How Cities Can Make Money Off Discarded Cigarette Butts

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More than two-thirds of cigarette butts are simply thrown to the ground. Many of those discarded butts make their way into local waterways where they can harm wildlife. And those that stay on land don’t simply go away—about 95 percent of cigarette filters are made of a form of plastic, so they don’t degrade quickly, according to PreventCigaretteLitter.org.

Cigarette butts, one of the most prevalent forms of urban littering, can be recycled. And a few U.S. cities have either deployed cigarette-butt recycling programs or are looking at the innovative idea more closely.

In October, Salem, Massachusetts, partnered with TerraCycle, a New Jersey-based company that specializes in repurposing hard-to-recycle materials, to launch such a program, which involves installing special cigarette butt recycling receptacles at key points around the city.  

“Cigarette waste is one of the most common forms of litter on our streets and sidewalks,” Mayor Kim Driscoll said in a statement when the program was announced. “Having these receptacles available should provide us one more tool in our efforts to keep our City clean, while maintaining our commitment to being green and eliminating our overall trash output.”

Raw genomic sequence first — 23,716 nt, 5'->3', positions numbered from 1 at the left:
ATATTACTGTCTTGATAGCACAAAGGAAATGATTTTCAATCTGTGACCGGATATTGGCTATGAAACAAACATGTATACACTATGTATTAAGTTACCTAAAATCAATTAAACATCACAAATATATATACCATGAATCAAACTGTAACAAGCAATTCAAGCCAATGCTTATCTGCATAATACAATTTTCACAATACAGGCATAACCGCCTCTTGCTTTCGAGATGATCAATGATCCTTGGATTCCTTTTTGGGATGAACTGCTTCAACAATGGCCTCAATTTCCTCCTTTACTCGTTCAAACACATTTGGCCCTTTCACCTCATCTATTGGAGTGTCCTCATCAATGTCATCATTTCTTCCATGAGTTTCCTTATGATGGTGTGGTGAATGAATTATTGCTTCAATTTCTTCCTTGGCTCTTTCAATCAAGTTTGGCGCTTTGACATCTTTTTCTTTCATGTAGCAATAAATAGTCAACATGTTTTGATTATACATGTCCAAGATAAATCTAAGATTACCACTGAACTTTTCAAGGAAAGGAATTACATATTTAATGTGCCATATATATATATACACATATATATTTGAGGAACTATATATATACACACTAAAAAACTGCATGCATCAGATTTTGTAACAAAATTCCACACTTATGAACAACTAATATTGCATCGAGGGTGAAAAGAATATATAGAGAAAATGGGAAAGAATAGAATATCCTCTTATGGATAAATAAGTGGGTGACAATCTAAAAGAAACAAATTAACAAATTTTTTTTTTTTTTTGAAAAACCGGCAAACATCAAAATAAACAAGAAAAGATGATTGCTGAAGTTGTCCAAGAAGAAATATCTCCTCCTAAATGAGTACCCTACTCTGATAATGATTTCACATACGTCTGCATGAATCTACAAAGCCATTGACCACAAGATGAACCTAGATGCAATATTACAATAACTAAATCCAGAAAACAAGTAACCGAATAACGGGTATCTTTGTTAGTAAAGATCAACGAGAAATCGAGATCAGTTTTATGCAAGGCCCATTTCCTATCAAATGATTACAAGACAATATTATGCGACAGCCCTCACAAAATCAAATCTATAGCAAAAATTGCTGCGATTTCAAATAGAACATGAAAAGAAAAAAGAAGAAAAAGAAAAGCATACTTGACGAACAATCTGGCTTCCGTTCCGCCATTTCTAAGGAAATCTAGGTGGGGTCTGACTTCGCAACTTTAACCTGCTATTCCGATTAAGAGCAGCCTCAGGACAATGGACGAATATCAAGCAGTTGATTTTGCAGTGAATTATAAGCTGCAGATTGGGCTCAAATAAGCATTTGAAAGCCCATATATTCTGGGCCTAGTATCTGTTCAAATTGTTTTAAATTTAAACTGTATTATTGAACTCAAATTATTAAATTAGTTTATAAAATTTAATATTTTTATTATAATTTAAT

Salem’s cigarette butt recycling program, according to the Massachusetts Municipal Association, was inspired by a similar one rolled out this summer in New Orleans by the Big Easy’s Downtown Development District.

TerraCycle is also involved with the New Orleans program. For every pound of cigarette waste deposited in the recycling receptacles, the company gives $4 to the Downtown Development District, according to WGNO-TV.

And there’s no shortage of cigarette butts in New Orleans. The DDD’s president and CEO said that in a single day, DDD work crews collected 6,781 butts, the television station reported.

In the case of Salem, TerraCycle will donate $2 for every pound of cigarette waste collected—$1 will go to Salem Main Streets and $1 will go to Keep America Beautiful, according to the city’s October announcement.  

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